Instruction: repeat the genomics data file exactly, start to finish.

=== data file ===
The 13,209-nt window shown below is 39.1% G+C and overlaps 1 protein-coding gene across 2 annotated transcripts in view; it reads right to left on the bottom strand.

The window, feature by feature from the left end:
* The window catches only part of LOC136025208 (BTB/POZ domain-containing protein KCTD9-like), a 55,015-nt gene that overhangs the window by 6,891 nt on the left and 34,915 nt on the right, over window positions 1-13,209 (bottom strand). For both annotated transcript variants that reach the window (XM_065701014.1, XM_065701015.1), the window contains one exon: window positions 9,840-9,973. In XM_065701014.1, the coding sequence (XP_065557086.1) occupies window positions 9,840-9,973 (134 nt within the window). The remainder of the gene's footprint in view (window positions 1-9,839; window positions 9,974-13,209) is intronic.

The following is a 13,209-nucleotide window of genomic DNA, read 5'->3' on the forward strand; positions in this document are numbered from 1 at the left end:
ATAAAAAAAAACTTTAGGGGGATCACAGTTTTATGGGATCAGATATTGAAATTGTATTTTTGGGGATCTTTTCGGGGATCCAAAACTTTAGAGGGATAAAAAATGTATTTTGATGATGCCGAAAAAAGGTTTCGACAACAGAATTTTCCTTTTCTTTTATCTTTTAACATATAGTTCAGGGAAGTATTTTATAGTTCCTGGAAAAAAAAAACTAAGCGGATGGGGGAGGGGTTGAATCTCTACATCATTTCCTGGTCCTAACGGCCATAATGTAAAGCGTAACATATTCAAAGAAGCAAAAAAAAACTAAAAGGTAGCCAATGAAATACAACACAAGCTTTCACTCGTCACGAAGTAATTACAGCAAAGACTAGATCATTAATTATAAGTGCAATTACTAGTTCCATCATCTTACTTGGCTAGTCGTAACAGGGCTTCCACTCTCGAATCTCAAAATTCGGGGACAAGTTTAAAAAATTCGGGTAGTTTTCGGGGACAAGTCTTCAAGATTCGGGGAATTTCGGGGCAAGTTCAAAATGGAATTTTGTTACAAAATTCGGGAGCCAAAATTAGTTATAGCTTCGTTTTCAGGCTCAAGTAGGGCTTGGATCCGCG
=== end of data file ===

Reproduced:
The 13,209-nt window shown below is 39.1% G+C and overlaps 1 protein-coding gene across 2 annotated transcripts in view; it reads right to left on the bottom strand.

The window, feature by feature from the left end:
* The window catches only part of LOC136025208 (BTB/POZ domain-containing protein KCTD9-like), a 55,015-nt gene that overhangs the window by 6,891 nt on the left and 34,915 nt on the right, over window positions 1-13,209 (bottom strand). For both annotated transcript variants that reach the window (XM_065701014.1, XM_065701015.1), the window contains one exon: window positions 9,840-9,973. In XM_065701014.1, the coding sequence (XP_065557086.1) occupies window positions 9,840-9,973 (134 nt within the window). The remainder of the gene's footprint in view (window positions 1-9,839; window positions 9,974-13,209) is intronic.

The following is a 13,209-nucleotide window of genomic DNA, read 5'->3' on the forward strand; positions in this document are numbered from 1 at the left end:
ATAAAAAAAAACTTTAGGGGGATCACAGTTTTATGGGATCAGATATTGAAATTGTATTTTTGGGGATCTTTTCGGGGATCCAAAACTTTAGAGGGATAAAAAATGTATTTTGATGATGCCGAAAAAAGGTTTCGACAACAGAATTTTCCTTTTCTTTTATCTTTTAACATATAGTTCAGGGAAGTATTTTATAGTTCCTGGAAAAAAAAAACTAAGCGGATGGGGGAGGGGTTGAATCTCTACATCATTTCCTGGTCCTAACGGCCATAATGTAAAGCGTAACATATTCAAAGAAGCAAAAAAAAACTAAAAGGTAGCCAATGAAATACAACACAAGCTTTCACTCGTCACGAAGTAATTACAGCAAAGACTAGATCATTAATTATAAGTGCAATTACTAGTTCCATCATCTTACTTGGCTAGTCGTAACAGGGCTTCCACTCTCGAATCTCAAAATTCGGGGACAAGTTTAAAAAATTCGGGTAGTTTTCGGGGACAAGTCTTCAAGATTCGGGGAATTTCGGGGCAAGTTCAAAATGGAATTTTGTTACAAAATTCGGGAGCCAAAATTAGTTATAGCTTCGTTTTCAGGCTCAAGTAGGGCTTGGATCCGCG